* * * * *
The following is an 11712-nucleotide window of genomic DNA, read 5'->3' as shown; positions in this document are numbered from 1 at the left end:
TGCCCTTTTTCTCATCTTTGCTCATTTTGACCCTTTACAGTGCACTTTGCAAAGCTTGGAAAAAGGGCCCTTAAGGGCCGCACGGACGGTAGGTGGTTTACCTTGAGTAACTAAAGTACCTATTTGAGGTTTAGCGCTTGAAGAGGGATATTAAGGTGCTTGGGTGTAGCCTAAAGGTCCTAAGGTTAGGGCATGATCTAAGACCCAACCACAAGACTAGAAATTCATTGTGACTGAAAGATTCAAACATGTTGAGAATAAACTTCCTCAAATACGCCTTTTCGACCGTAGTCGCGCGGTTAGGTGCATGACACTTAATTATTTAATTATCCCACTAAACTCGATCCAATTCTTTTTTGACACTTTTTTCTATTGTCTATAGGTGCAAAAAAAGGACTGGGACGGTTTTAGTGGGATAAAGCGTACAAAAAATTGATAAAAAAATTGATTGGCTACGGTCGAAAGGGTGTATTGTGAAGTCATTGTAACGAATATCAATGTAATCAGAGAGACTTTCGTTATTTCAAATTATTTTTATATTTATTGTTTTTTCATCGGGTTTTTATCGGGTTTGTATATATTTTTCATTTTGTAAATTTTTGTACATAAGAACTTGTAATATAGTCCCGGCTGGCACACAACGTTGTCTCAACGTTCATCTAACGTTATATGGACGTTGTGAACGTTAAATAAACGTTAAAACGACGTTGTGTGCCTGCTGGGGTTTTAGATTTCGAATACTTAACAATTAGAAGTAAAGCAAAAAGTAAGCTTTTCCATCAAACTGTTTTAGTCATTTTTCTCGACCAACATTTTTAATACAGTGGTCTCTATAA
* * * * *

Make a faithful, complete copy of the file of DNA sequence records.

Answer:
The following is an 11712-nucleotide window of genomic DNA, read 5'->3' as shown; positions in this document are numbered from 1 at the left end:
TGCCCTTTTTCTCATCTTTGCTCATTTTGACCCTTTACAGTGCACTTTGCAAAGCTTGGAAAAAGGGCCCTTAAGGGCCGCACGGACGGTAGGTGGTTTACCTTGAGTAACTAAAGTACCTATTTGAGGTTTAGCGCTTGAAGAGGGATATTAAGGTGCTTGGGTGTAGCCTAAAGGTCCTAAGGTTAGGGCATGATCTAAGACCCAACCACAAGACTAGAAATTCATTGTGACTGAAAGATTCAAACATGTTGAGAATAAACTTCCTCAAATACGCCTTTTCGACCGTAGTCGCGCGGTTAGGTGCATGACACTTAATTATTTAATTATCCCACTAAACTCGATCCAATTCTTTTTTGACACTTTTTTCTATTGTCTATAGGTGCAAAAAAAGGACTGGGACGGTTTTAGTGGGATAAAGCGTACAAAAAATTGATAAAAAAATTGATTGGCTACGGTCGAAAGGGTGTATTGTGAAGTCATTGTAACGAATATCAATGTAATCAGAGAGACTTTCGTTATTTCAAATTATTTTTATATTTATTGTTTTTTCATCGGGTTTTTATCGGGTTTGTATATATTTTTCATTTTGTAAATTTTTGTACATAAGAACTTGTAATATAGTCCCGGCTGGCACACAACGTTGTCTCAACGTTCATCTAACGTTATATGGACGTTGTGAACGTTAAATAAACGTTAAAACGACGTTGTGTGCCTGCTGGGGTTTTAGATTTCGAATACTTAACAATTAGAAGTAAAGCAAAAAGTAAGCTTTTCCATCAAACTGTTTTAGTCATTTTTCTCGACCAACATTTTTAATACAGTGGTCTCTATAA